EMLAW v. CLARK
Supreme Court, Appellate Division, 4th Department, New York.
2006 WL 259608
Feb. 3, 2006
The driver of a car suffered damages when the car collided with a horse. She sues the owner of the horse who counterclaimed to recover for damages for the value of the horse. The drivers suit fails for lack of proof as to why the horse was in the road. The mere fact that it was there was not absolute proof of negligence. The court held that there were issues of fact regarding liability of both the plaintiff and defendant which precluded a finding of summary judgment for either side.
Text of Opinion
Plaintiff commenced this action to recover damages for injuries she sustained when the vehicle she was operating collided with defendant's horse, and defendant asserted a counterclaim for damages for the value of her horse, which was killed as a result of the collision. Plaintiff contends on her cross appeal that Supreme Court erred in denying her motion for partial summary judgment on liability, and defendant contends on her appeal that the court erred in denying her cross motion for summary judgment dismissing the complaint and for summary judgment on her counterclaim. We affirm.
We note at the outset that plaintiff has failed to establish her entitlement to judgment based on the doctrine of res ipsa loquitur. Plaintiff contended that "horses do not generally wander unattended on public streets in the absence of negligence," that the maintenance and keeping of the horse was under defendant's exclusive control, and that there is no evidence that plaintiff caused or contributed to the injury (Loeffler v. Rogers, 136 A.D.2d 824, 824; see Allis v. Turner, 259 A.D.2d 995). Partial summary judgment on liability based on the doctrine of res ipsa loquitur is appropriate only where "the prima facie proof is so convincing that the inference of negligence arising therefrom is inescapable and unrebutted" (Salter v. Deaconess Family Medicine Ctr. [appeal No. 2], 267 A.D.2d 976, 977). Here, defendant rebutted the inference of negligence by submitting evidence in opposition to the motion and in support of the cross motion establishing that she had checked the integrity of the horse fencing prior to the accident and that something outside of her control may have caused the horse to break through the fencing. In addition, defendant contended that the accident was caused by the negligent manner in which plaintiff drove her vehicle. We further conclude on the record before us that there are issues of fact with respect to the liability of both plaintiff and defendant under a theory of ordinary negligence, precluding summary judgment in favor of either party (see generally Zuckerman v. City of New York, 49 N.Y.2d 557, 562).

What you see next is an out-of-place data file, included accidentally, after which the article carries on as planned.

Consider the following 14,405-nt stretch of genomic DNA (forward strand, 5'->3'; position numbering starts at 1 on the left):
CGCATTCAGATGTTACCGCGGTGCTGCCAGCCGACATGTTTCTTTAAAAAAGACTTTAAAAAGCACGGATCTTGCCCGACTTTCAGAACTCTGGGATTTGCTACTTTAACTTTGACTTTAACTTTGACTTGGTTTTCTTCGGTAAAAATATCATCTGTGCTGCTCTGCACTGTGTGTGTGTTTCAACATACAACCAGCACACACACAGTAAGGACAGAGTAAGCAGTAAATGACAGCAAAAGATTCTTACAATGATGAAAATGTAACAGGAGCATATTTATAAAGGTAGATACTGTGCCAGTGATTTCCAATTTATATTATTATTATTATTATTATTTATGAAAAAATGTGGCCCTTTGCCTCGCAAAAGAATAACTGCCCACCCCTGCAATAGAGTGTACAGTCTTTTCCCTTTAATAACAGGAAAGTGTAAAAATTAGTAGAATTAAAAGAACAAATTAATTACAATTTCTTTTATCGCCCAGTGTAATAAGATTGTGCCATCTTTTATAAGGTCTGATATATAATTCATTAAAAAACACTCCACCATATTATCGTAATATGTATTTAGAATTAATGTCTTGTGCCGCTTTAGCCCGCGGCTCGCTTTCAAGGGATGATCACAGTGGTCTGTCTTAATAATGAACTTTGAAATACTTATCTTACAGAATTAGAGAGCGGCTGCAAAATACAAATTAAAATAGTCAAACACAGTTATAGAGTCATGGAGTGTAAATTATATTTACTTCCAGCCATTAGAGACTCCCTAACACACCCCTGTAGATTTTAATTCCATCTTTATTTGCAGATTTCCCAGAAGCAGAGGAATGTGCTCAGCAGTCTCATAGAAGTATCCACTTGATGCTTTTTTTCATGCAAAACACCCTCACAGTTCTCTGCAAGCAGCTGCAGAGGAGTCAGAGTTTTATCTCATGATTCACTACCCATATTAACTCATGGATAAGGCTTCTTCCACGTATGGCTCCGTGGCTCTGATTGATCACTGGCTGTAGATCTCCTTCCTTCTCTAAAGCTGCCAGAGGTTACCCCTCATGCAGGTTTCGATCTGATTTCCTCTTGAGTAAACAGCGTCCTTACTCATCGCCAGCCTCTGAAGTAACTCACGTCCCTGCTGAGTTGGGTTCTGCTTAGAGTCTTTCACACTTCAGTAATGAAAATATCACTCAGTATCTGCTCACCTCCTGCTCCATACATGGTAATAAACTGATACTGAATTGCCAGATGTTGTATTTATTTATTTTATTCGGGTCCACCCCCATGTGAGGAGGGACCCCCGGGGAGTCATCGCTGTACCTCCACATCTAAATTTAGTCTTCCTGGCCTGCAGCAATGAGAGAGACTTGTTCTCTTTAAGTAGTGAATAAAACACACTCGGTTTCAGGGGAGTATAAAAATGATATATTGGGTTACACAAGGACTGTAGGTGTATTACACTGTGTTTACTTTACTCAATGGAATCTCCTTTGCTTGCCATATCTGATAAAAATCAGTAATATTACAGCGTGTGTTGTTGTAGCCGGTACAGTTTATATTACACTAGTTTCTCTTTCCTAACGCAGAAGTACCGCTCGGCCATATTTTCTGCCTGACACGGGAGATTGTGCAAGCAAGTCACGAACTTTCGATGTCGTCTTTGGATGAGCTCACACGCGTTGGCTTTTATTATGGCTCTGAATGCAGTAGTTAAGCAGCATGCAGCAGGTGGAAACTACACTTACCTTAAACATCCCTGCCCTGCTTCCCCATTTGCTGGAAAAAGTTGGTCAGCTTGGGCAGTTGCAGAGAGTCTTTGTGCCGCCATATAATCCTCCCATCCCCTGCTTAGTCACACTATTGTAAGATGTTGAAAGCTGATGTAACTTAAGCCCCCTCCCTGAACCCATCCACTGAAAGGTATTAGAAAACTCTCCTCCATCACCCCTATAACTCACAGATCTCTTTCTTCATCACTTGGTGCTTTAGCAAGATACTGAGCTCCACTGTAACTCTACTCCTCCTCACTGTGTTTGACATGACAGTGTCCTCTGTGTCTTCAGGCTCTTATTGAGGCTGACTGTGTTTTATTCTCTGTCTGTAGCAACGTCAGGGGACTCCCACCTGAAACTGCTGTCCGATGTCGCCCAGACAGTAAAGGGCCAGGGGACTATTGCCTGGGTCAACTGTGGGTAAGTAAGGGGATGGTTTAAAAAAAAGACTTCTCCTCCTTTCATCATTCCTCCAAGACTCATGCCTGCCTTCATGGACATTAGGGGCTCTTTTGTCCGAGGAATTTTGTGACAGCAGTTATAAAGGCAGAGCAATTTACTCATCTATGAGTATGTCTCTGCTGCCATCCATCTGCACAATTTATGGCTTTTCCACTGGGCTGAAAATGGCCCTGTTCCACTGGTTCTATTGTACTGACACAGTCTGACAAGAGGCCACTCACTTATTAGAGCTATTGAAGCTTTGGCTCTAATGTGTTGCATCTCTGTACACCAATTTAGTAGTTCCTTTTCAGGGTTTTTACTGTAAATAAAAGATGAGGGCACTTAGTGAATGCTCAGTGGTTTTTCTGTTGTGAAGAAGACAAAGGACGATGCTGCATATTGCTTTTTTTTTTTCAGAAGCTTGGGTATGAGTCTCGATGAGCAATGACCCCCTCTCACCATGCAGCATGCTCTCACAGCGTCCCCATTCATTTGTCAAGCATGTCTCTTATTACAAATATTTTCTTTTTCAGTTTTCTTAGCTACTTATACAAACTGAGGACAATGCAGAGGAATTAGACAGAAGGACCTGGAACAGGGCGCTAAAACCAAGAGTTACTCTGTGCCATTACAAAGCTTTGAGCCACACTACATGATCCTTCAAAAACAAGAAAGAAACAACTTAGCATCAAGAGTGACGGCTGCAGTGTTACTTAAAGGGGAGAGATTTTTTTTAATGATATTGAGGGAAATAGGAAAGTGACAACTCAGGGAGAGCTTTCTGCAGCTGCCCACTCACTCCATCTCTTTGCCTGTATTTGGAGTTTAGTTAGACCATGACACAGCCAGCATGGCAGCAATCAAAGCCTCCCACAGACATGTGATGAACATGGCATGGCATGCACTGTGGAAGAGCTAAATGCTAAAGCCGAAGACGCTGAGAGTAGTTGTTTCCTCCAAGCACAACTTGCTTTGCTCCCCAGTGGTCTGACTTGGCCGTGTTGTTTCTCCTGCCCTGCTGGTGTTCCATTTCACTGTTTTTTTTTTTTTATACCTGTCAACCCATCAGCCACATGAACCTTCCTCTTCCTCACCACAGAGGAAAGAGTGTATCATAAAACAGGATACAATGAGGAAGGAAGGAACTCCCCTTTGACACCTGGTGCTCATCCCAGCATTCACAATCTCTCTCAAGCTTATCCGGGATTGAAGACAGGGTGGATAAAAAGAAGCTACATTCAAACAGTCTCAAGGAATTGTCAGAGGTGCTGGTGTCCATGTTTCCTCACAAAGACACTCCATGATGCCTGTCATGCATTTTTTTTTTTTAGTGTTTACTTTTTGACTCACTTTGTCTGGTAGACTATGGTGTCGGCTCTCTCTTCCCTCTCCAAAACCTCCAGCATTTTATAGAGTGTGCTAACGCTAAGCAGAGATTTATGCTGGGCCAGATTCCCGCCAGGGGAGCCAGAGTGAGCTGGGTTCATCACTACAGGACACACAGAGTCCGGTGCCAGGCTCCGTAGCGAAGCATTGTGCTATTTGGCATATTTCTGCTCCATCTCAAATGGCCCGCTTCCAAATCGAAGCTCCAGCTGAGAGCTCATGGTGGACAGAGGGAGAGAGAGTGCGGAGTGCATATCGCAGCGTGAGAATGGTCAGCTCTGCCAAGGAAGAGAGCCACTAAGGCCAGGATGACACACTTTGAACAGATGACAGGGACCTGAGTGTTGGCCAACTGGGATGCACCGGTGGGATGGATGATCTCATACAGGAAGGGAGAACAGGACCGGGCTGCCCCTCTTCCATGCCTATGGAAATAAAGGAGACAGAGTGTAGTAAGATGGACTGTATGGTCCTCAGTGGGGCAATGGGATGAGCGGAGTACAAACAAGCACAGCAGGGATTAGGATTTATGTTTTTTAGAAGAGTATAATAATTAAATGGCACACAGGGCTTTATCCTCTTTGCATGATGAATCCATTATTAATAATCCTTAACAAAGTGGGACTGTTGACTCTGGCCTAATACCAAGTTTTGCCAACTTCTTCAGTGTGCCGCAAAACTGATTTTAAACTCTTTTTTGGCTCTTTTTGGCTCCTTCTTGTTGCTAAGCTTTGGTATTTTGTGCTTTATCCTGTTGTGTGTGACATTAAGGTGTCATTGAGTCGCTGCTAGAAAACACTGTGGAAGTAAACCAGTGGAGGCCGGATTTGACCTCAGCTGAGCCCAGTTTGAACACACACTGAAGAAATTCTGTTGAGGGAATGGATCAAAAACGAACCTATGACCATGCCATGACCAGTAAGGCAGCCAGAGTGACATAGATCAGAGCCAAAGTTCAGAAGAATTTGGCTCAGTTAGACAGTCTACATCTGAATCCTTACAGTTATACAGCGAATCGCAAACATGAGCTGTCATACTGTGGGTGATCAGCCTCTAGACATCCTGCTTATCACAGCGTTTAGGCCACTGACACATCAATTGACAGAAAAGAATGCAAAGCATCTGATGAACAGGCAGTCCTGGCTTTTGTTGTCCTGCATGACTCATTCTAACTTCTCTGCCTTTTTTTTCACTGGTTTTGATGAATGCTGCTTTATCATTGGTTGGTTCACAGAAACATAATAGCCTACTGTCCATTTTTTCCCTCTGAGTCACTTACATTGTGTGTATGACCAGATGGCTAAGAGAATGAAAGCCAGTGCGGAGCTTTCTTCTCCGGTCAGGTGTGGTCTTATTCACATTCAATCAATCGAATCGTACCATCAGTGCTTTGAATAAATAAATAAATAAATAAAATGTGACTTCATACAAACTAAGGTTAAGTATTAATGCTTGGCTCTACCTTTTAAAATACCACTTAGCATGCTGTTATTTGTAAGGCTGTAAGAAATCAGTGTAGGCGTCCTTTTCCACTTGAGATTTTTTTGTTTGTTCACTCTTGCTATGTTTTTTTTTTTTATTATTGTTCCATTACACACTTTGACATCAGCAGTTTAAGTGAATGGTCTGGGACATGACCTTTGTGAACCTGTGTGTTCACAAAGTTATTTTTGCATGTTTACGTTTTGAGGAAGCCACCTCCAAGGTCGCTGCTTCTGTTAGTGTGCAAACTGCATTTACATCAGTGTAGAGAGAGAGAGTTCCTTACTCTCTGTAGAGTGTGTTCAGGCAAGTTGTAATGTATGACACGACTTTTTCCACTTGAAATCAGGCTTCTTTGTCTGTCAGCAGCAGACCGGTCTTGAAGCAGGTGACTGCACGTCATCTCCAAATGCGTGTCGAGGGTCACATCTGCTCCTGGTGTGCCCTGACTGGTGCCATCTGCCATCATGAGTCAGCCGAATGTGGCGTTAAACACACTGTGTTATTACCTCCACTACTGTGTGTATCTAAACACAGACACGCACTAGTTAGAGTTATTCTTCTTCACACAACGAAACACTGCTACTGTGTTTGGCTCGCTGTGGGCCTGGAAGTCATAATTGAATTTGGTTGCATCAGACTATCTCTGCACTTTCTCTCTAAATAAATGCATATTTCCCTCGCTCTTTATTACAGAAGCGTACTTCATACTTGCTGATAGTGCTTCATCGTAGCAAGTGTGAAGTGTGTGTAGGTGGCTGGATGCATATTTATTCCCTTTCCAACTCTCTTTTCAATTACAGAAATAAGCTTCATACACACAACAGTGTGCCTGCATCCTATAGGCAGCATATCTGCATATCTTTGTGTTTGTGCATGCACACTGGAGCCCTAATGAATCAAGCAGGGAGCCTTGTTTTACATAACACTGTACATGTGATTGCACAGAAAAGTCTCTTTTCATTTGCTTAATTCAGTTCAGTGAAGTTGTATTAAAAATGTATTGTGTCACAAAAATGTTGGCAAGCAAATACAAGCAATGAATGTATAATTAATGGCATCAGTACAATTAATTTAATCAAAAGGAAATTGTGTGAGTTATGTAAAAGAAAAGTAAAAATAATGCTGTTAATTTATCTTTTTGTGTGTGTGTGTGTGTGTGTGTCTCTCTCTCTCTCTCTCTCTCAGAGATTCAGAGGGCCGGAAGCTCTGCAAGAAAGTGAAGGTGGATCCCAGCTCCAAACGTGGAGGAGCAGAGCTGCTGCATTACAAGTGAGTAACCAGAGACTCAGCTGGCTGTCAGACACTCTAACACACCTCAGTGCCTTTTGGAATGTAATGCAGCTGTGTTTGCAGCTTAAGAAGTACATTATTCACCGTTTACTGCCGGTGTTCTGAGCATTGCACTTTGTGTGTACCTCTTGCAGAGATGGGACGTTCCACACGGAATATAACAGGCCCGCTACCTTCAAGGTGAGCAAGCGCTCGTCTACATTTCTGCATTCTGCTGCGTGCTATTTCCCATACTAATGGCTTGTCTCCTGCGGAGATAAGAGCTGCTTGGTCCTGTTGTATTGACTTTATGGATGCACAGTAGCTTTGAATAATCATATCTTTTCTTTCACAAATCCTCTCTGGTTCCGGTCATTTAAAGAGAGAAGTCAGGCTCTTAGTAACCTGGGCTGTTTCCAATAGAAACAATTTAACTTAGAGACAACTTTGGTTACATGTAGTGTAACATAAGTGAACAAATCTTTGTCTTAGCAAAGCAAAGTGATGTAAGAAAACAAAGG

It is hereby ORDERED that the order so appealed from be and the same hereby is unanimously affirmed without costs.
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